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Heightened risk of gang grooming for excluded children

The Children’s Commissioner Anne Longfield believes school exclusions may be contributing towards gang violence and so-called ‘gang grooming’ amongst children in the United Kingdom.

“Anecdotally, people report that more children who aren’t in mainstream education are being marginalised and are more vulnerable to gangs, who are preying on them and grooming them. What I want to do is show that link directly in areas of hotspots, to see whether there is a casual link between school exclusions and gang violence.”

There is already long-running debate about whether or not exclusion is an acceptable way of dealing with pupils who are difficult to manage, or misbehaviour in schools.

While many excluded students continue their education in pupil referral units or are educated at home, there is still an unclear number who are not receiving any education. These children could be the most vulnerable to gang grooming.

The Children’s Commissioner believes that gangs are targeting pupil referral units in some areas of the country, looking for vulnerable children to recruit. She said:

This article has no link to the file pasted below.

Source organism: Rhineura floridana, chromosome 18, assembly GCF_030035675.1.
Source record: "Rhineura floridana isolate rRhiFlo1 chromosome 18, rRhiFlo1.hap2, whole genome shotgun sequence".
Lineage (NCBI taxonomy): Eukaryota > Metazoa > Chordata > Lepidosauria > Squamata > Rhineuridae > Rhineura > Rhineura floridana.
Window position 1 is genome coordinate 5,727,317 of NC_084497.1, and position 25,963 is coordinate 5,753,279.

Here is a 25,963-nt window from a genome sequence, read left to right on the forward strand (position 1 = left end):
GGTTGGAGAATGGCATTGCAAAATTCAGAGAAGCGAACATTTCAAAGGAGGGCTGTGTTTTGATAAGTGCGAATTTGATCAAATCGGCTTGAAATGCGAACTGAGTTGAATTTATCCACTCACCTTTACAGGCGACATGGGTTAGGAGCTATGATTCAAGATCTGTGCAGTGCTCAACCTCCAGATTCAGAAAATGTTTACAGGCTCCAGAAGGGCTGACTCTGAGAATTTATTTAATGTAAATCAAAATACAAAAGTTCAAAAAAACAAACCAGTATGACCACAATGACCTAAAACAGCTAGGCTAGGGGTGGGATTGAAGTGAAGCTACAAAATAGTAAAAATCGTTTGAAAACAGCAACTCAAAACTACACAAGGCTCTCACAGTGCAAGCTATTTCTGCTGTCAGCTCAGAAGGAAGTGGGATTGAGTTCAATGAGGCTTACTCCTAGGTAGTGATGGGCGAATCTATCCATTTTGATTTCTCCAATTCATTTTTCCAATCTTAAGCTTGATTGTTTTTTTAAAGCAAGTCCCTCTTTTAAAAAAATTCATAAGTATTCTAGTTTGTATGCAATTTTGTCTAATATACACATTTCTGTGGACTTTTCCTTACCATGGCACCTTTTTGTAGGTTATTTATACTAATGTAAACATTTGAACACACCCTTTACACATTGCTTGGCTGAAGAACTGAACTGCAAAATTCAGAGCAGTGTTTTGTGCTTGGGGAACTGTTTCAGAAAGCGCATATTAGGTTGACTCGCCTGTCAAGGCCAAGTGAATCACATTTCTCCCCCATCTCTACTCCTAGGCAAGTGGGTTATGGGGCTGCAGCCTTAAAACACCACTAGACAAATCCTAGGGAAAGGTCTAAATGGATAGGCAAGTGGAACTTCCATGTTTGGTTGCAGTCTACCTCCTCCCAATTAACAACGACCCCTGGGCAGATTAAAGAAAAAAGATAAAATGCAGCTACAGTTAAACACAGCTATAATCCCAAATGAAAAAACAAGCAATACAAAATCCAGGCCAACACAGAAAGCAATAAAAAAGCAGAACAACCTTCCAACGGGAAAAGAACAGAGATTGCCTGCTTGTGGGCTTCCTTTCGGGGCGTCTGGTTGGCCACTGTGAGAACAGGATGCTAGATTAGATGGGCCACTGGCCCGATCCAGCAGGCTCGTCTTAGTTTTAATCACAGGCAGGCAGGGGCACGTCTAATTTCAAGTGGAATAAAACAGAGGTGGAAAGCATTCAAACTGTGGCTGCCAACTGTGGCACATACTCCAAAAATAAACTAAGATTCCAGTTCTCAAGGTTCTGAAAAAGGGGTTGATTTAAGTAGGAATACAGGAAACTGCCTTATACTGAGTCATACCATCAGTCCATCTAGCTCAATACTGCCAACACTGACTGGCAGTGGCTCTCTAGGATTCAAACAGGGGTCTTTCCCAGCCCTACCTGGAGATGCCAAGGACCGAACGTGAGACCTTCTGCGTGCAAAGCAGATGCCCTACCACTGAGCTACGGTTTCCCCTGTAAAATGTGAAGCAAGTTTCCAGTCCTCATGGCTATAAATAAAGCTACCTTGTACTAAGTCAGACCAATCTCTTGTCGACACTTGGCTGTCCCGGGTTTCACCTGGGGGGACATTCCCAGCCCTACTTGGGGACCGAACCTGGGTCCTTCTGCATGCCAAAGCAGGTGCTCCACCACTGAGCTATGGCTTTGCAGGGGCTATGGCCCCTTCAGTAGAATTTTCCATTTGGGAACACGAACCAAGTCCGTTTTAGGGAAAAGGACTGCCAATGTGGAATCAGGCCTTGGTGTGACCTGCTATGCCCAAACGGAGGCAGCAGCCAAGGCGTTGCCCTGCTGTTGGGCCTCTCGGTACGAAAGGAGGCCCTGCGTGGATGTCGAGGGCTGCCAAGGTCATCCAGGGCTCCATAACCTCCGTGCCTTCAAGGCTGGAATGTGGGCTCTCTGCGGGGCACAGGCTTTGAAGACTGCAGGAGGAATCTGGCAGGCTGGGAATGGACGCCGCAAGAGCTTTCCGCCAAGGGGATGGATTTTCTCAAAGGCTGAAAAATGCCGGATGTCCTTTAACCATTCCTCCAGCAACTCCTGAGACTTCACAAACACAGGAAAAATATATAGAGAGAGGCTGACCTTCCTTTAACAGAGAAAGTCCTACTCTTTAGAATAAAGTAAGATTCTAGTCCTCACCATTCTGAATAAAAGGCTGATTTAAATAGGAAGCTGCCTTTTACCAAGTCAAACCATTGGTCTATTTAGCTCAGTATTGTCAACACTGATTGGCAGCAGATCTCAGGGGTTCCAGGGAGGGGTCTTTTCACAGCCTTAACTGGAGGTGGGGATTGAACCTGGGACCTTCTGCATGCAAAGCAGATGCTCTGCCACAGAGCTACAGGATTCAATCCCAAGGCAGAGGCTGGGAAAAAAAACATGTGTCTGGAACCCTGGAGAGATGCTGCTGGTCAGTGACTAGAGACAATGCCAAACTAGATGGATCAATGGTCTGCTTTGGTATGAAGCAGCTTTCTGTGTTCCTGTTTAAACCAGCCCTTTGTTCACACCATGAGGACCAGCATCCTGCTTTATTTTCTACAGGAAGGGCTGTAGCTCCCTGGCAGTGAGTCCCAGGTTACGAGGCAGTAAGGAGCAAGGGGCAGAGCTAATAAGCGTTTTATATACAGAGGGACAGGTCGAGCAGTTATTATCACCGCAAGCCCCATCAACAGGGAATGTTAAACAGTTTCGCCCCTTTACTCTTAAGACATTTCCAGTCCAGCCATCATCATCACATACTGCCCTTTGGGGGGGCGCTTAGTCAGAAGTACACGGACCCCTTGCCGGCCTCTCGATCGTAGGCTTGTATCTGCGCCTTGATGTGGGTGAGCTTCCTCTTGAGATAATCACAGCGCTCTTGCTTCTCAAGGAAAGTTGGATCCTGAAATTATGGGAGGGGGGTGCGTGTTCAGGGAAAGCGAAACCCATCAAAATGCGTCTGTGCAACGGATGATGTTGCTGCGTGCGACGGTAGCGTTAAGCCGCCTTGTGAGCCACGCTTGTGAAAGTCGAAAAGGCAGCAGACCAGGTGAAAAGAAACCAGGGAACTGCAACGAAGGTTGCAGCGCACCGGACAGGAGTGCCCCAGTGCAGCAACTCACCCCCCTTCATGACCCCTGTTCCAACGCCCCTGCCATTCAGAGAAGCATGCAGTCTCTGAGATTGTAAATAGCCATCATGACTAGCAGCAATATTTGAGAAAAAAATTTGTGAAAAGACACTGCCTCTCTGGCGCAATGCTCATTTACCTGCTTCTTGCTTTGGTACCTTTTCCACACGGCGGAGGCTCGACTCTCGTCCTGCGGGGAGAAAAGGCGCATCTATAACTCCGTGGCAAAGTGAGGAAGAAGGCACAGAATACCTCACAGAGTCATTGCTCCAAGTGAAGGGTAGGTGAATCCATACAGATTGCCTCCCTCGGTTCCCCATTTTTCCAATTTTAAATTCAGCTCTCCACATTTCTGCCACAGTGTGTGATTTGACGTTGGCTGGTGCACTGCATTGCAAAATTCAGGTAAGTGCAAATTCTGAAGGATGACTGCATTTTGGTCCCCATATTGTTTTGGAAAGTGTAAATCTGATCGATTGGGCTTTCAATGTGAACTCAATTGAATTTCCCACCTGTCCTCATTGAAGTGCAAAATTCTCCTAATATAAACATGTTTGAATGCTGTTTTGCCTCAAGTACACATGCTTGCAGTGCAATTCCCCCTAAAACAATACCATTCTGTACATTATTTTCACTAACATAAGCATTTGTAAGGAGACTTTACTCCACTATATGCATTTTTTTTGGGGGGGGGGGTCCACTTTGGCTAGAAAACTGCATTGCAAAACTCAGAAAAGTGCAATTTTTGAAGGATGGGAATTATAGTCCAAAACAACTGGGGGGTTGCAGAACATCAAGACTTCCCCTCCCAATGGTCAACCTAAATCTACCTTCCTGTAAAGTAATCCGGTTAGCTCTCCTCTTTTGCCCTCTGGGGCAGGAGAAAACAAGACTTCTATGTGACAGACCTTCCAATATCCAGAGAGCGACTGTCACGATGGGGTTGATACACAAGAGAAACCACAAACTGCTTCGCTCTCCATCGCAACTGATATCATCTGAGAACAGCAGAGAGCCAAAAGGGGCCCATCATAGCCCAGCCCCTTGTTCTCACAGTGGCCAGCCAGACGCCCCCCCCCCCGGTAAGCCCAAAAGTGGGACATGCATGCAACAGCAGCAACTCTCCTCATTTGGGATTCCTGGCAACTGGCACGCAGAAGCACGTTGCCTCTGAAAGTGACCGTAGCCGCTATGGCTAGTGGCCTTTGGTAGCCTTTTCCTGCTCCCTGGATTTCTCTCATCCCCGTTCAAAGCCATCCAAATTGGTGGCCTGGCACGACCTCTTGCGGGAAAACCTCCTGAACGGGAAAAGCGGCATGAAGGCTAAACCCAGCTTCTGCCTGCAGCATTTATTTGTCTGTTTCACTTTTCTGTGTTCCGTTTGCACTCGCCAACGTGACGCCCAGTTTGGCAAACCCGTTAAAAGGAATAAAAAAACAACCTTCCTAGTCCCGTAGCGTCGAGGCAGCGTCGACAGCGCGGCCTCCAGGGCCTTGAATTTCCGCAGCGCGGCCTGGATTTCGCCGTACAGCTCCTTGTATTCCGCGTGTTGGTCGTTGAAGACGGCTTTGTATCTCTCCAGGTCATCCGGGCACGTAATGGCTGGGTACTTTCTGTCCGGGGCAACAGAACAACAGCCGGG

“They know where to find them. Their techniques are very tenacious – they use a whole range of models which are quite frightening.”

Being excluded from mainstream school puts children in an automatically vulnerable position. However, when other factors come into play – for example, lack of family support, poverty, and peer pressure – there is an even greater risk that children will turn to gangs.

For many, belonging to a gang can offer the fulfilment and sense of worth that these children lack. If they do not have a positive experience in school, or are continually moved between schools because of exclusions, children can feel like they don’t fit in anywhere. Gangs will take advantage of this vulnerability and recruit young people who do not have a positive support network to turn to.

The Children’s Commissioner’s research revealed that around 30,000 children aged between 10 and 15 years have admitted to being part of a gang. This number may be much larger in reality.

You can read more about this on The Guardian website.